Outdated concept of Oath-Commissioners and Notary-Public resulting in harassment to public

Kashmir Times. Dated: 6/24/2019 11:33:04 AM

Dear Editor,
Revenue-stamp is required for receipts of amounts for rupees 5000 or above even though payment is made through banks. This useless colonial practice at times results in signed receipts becoming useless in case gumming of revenue-stamps is not proper, because major portion of signature vanishes in case poorly gummed revenue-stamp is somehow removed from the signed receipt. Union government should do away with requirement of revenue-stamps for any receipt either by cash or through bank. If needed, special receipt-papers printed at Government Security- Printing-Press on lines of stamp-papers may be introduced at cost of say rupees one hundred for heavy transactions of say rupees 50000 and above. But such receipt-papers if introduced should be conveniently available at all post-offices and bank-branches (private and public-sector) apart from other convenient centres by having a sale-commission.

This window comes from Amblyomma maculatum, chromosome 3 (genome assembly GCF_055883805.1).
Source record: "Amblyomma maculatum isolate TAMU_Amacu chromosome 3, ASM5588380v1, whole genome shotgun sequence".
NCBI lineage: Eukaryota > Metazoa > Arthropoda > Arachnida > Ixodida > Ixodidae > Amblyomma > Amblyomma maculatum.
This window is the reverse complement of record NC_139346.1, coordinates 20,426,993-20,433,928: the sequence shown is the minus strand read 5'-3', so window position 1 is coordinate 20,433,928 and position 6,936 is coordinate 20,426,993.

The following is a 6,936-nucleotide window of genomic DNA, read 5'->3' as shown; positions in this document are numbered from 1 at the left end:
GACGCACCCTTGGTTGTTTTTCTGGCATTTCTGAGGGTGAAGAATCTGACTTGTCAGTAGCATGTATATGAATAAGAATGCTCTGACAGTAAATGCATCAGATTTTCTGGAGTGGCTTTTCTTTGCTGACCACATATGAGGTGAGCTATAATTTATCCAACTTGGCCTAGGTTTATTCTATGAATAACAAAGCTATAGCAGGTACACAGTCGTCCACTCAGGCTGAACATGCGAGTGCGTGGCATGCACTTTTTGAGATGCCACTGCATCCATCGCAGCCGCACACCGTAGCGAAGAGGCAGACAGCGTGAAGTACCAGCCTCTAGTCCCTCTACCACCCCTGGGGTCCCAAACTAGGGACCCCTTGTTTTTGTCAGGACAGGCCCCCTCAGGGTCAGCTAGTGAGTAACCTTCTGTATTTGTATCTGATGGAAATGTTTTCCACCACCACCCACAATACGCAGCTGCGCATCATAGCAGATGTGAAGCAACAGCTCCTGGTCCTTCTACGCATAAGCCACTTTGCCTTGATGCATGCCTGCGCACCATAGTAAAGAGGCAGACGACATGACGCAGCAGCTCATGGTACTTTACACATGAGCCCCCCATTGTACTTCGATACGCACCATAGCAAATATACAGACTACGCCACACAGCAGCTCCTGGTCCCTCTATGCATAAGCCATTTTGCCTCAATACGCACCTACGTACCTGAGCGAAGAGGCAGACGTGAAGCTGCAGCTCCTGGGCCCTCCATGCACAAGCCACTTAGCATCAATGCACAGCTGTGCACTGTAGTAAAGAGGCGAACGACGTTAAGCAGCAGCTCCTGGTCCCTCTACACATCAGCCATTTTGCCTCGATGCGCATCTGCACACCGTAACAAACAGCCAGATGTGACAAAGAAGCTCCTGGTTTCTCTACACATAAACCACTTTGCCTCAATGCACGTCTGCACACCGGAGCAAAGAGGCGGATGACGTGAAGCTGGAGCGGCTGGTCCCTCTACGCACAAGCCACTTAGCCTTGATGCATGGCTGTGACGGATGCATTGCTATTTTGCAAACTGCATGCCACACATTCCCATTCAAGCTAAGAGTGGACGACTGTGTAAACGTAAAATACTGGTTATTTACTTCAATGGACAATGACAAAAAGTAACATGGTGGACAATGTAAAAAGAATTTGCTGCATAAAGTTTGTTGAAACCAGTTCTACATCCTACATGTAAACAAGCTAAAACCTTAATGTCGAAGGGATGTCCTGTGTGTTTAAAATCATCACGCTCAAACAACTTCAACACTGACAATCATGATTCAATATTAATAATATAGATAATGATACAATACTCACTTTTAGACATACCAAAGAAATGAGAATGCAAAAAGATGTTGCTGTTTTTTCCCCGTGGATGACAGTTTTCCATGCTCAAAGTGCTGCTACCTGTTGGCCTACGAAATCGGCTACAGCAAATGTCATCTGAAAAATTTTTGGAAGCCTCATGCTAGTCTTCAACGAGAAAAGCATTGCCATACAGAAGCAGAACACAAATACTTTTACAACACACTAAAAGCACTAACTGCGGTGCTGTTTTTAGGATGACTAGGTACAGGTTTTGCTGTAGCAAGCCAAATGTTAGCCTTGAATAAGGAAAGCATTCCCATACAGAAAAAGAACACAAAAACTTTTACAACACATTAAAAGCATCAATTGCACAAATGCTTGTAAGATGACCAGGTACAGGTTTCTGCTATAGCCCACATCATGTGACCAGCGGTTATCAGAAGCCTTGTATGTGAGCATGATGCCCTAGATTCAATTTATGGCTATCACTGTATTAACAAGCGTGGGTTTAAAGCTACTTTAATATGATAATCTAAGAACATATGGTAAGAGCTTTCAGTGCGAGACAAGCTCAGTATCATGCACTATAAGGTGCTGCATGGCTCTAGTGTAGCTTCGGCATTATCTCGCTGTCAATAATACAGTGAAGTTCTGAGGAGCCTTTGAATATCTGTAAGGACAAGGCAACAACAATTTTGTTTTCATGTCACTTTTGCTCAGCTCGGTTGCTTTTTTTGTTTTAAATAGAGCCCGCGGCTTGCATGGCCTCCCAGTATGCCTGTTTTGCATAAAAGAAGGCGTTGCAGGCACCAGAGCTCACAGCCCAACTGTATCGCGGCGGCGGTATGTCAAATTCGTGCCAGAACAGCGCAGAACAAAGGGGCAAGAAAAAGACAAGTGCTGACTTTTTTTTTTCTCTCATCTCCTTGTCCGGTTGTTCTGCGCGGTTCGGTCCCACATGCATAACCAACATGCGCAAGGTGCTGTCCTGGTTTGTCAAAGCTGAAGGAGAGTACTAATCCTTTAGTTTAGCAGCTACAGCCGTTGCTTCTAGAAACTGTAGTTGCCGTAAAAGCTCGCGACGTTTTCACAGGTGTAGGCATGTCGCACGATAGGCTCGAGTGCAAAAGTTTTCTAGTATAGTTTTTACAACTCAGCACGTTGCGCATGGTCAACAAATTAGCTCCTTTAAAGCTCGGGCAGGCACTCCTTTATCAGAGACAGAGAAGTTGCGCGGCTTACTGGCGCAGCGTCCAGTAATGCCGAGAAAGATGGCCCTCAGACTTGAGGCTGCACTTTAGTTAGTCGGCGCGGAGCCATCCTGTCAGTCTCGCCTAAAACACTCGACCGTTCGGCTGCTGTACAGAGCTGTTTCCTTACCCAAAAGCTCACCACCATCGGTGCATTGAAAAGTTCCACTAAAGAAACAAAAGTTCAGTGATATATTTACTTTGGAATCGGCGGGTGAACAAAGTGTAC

Union government should abolish Notary Public and Oath Commissioners who just authenticate documents for a fees without actually identifying authenticity of persons having signed the documents. Instead medical practitioners, lawyers, chartered-accountants etc apart from gazetted officers can be empowered to attest documents. Nobody knows difference between Notary-Public and Oath-Commissioner. Problem is multiplied by a flood of fake Oath-Commissioners and Notary-Public. Even many authorised Oath-Commissioners and Notary-Public duly registering authenticated documents in a register at times charge several hundred rupees instead of normal fees of just rupees thirty.
Colonial practice of having special legal-size paper for use in courts should also be abolished as per recommendations of Supreme Court appointed committee, as most photo-copiers used at homes and offices are equipped to copy papers of A-4 size or less. If necessary, court-papers can be in distinct colours like for example green papers are used at Madras High Court.
—Madhu Agrawal,
1775 Kucha Lattushah
Dariba, Chandni Chowk Delhi.



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